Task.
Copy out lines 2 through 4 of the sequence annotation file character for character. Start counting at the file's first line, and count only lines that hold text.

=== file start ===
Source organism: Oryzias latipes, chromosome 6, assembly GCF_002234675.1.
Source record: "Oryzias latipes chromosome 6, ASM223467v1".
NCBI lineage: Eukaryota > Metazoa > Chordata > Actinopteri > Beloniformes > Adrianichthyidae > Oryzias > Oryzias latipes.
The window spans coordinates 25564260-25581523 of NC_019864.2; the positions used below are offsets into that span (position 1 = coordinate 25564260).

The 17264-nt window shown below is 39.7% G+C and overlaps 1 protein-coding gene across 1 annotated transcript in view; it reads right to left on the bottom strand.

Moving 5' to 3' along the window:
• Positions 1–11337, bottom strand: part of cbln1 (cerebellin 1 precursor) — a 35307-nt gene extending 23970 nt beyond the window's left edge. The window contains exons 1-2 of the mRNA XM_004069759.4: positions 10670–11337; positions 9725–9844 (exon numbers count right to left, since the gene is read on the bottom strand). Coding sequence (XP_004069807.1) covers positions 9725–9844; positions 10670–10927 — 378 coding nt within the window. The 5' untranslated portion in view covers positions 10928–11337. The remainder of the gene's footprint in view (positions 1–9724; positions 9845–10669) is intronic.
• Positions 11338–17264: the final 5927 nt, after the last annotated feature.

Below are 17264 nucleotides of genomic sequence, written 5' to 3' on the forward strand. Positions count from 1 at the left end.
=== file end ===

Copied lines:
Source record: "Oryzias latipes chromosome 6, ASM223467v1".
NCBI lineage: Eukaryota > Metazoa > Chordata > Actinopteri > Beloniformes > Adrianichthyidae > Oryzias > Oryzias latipes.
The window spans coordinates 25564260-25581523 of NC_019864.2; the positions used below are offsets into that span (position 1 = coordinate 25564260).